China’s total debt has risen from $7 trillion in 2007 to $28 trillion by mid-2014, according to a recent report by the McKinsey Global Institute. It accounts for more than one-third of the growth in debt globally. Representing 282% of GDP, China’s debt is now even larger than that of the United States (269%) or Germany (258%).

China’s rapid debt buildup is about double that of the United States before the global financial crisis or that of Korea before the Asian financial crisis. If the current pace of debt buildup continues, China’s debt would reach 400% of GDP by 2018.

This debt surge is the result of the government’s stimulus program in response to the 2008 “Lehman shock.” This stimulus took the form of an explosion in directed bank lending, mainly to state-owned enterprises (SOEs) and local governments. More recently, this was followed by a boom in shadow banking finance.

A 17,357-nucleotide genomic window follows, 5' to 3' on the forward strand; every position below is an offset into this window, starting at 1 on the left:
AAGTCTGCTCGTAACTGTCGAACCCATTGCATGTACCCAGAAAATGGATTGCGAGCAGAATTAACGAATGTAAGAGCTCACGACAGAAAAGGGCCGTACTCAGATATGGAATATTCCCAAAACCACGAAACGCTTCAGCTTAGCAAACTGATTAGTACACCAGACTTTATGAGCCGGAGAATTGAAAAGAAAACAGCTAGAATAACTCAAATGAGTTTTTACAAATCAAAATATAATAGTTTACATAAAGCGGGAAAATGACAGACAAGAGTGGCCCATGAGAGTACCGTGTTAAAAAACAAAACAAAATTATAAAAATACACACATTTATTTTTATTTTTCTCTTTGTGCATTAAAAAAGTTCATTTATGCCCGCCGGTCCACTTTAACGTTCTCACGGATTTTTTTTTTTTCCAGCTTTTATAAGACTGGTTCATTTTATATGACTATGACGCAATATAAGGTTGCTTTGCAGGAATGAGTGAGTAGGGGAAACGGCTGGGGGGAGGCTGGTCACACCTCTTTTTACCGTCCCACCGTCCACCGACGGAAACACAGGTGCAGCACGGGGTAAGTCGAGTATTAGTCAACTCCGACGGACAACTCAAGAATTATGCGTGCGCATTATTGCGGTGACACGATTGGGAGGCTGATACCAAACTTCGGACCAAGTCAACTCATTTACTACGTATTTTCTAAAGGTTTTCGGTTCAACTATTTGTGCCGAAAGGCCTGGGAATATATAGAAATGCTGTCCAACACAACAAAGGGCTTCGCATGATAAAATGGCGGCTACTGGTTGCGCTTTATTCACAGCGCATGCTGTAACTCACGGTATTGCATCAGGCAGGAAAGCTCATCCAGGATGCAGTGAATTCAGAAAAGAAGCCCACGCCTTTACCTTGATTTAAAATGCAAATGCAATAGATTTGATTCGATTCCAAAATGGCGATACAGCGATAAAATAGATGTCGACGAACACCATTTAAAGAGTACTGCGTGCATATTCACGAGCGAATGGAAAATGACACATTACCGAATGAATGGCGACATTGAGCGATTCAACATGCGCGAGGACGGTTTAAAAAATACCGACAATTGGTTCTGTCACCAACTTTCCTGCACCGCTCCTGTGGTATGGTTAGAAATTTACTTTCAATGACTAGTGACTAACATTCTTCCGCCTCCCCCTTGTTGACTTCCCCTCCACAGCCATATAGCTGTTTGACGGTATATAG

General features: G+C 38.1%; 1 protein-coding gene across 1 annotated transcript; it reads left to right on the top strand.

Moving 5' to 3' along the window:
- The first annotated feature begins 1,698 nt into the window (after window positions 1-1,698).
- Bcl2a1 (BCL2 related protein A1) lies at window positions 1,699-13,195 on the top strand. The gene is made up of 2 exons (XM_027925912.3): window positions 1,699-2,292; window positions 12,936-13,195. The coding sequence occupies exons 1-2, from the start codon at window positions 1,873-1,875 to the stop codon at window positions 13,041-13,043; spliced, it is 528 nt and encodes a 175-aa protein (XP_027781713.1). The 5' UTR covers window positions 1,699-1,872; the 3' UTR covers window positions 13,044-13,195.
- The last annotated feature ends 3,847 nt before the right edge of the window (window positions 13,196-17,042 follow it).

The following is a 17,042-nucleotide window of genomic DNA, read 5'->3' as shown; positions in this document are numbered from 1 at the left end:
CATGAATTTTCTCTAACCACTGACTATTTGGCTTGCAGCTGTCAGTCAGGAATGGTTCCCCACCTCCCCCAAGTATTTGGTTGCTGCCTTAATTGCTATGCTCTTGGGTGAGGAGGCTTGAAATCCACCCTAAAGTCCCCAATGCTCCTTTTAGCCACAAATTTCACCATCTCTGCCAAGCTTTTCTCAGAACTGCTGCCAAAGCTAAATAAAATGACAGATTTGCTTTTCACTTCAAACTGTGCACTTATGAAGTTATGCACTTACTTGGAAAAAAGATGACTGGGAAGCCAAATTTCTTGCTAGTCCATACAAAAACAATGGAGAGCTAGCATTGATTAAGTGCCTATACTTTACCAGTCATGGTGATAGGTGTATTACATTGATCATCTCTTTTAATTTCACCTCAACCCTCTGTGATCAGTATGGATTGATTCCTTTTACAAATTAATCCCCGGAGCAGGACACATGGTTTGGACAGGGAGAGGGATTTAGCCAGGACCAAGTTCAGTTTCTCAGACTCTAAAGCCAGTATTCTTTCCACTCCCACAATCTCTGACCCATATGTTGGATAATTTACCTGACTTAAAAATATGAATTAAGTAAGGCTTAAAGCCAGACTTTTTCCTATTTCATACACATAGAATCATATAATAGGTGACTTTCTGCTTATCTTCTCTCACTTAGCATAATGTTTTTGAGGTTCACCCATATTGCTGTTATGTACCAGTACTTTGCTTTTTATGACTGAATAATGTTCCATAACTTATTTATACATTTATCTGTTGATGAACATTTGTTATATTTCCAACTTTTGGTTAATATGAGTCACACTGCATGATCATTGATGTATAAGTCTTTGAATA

China’s debt is concentrated in the SOE sector. Indeed, at 125% of GDP, China now has one of the world’s highest levels of corporate debt. While China’s government debt is more modest at 55% of GDP, this could change quickly if the government were obliged to bailout SOEs or to recapitalize financial institutions.

China’s debt binge has created many vulnerabilities. Unregulated shadow banking accounts for nearly half of new lending since 2008. Some local government infrastructure projects are not capable of generating financial returns to enable debt repayment. And nearly half of China’s total debt is directly or indirectly related to the volatile real estate sector.

A crisis waiting to happen